Perhaps as the adult you can begin to pave the way by opening the door during a quiet moment by enabling your children to talk. Here are a few ideas as to how you might go about it:
1. Attempt to be as open and honest as you can with your spouse, child or other family members and even close friend as to what you would like to happen "should" something eventually happen to you. This discussion can be about organ donation, funeral services, memorial donations, etc. By choosing to discuss your wishes, you can also hear what they would like.
2. Let those you care about know just how important these discussions are. Let them know that as uncomfortable as you may be in having this discussion, you are choosing to have it because it is so very important to you to have your wishes honored. Let them know how you might feel if the situation were reversed and they or you were to be offered an organ to save your or their life and thus how strongly you feel about donating an organ. They need to know that they will most likely make the ultimate decision when the time comes and that this is something that they are doing for you as well as someone else in his time of need. Hopefully knowing that your death was not in vain will provide them with some comfort at a difficult time.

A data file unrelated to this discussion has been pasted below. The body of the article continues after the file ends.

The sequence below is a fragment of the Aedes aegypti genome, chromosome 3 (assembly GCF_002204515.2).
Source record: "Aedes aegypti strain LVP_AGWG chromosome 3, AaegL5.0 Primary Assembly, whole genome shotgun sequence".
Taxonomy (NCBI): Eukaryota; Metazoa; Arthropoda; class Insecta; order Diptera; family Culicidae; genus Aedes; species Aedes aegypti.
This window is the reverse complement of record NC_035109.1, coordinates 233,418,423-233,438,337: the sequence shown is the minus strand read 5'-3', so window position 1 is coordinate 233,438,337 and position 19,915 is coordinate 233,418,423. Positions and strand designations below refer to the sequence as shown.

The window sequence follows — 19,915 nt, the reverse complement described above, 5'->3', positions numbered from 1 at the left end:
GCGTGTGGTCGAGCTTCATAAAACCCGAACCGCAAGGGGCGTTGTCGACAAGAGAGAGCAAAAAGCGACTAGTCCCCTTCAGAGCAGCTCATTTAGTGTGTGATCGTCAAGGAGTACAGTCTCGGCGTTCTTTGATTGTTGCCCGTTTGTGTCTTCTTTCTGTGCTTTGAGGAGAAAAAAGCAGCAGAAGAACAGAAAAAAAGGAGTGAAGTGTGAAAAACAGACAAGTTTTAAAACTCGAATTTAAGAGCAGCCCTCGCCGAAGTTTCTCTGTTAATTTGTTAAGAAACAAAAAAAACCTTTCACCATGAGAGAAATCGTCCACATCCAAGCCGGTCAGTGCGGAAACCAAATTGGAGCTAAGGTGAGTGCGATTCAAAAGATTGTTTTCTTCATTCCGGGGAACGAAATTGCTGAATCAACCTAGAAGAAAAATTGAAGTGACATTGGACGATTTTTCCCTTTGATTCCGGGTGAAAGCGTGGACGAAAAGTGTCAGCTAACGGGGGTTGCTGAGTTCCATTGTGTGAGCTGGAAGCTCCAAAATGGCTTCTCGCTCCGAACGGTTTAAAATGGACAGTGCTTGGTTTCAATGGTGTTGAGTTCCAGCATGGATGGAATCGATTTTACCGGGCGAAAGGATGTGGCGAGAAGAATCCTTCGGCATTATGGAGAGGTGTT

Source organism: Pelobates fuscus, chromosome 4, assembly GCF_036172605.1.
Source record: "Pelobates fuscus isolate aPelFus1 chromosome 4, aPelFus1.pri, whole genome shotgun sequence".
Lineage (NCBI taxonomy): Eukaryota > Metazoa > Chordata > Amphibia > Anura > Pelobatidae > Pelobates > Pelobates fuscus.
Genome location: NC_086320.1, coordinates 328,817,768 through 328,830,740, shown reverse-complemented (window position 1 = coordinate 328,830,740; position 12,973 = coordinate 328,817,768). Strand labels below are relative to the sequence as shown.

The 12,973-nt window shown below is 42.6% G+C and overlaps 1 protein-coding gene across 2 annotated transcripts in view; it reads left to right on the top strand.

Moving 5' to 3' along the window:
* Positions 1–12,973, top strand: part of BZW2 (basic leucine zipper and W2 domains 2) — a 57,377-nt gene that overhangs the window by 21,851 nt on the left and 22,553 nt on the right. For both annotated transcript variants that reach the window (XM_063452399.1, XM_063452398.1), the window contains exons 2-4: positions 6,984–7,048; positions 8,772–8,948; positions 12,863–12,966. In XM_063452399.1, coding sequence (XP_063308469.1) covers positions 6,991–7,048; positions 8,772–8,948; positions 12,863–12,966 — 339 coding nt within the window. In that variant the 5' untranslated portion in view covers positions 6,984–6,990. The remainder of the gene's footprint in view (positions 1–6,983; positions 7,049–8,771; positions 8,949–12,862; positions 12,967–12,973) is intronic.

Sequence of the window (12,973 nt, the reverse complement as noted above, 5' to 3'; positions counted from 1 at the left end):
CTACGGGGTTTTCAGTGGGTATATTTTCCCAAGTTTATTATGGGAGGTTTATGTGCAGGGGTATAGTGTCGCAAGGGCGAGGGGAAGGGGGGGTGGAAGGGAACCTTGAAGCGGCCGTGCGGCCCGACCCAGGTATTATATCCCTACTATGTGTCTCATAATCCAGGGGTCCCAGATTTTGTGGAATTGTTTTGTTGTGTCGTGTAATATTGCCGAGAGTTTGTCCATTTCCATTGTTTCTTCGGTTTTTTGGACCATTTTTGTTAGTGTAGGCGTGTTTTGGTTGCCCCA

3. Be prepared to hear what their concerns are. You may be surprised to discover that these may not be at all what you'd expect them to be. Remember, death is not a neutral concept. It evokes many feelings and responses. Coming to terms with the dying process can be traumatic as it brings up so many issues - many of which are uncomfortable to discuss as no one likes to think of a time when his loved one won't be around. How one views death will clearly impact on how one chooses to live his life. This will inevitably help determine how one deals with the death of a loved one.
4. Let your family know that you are prepared to discuss things in advance with a physician, rabbi, psychologist or anyone else who could possibly help make the discussion more meaningful and easier.
5. Discuss with your children the concept of a living will and make sure that you put things in writing. Let people know where this document will be located. This may be a good spot for your organ donor card as well, but you should know that these things are often not looked at until days or weeks after an actual death. Hence, you may want to tell your family that you are having this discussion with them precisely now because you want to prevent any confusion later.
6. Finally, if your loved ones simply refuse to have this important discussion, you may have to put your intentions in writing and have them documented legally. This document can then be held by someone you trust to pass this information along at the right time.
There are so many issues one must deal with when thinking of death within the context of one's family. Once the conversation has begun, you may be pleasantly surprised by what gets discussed.
The writer is a licensed clinical psychologist in private practice in Ra'anana.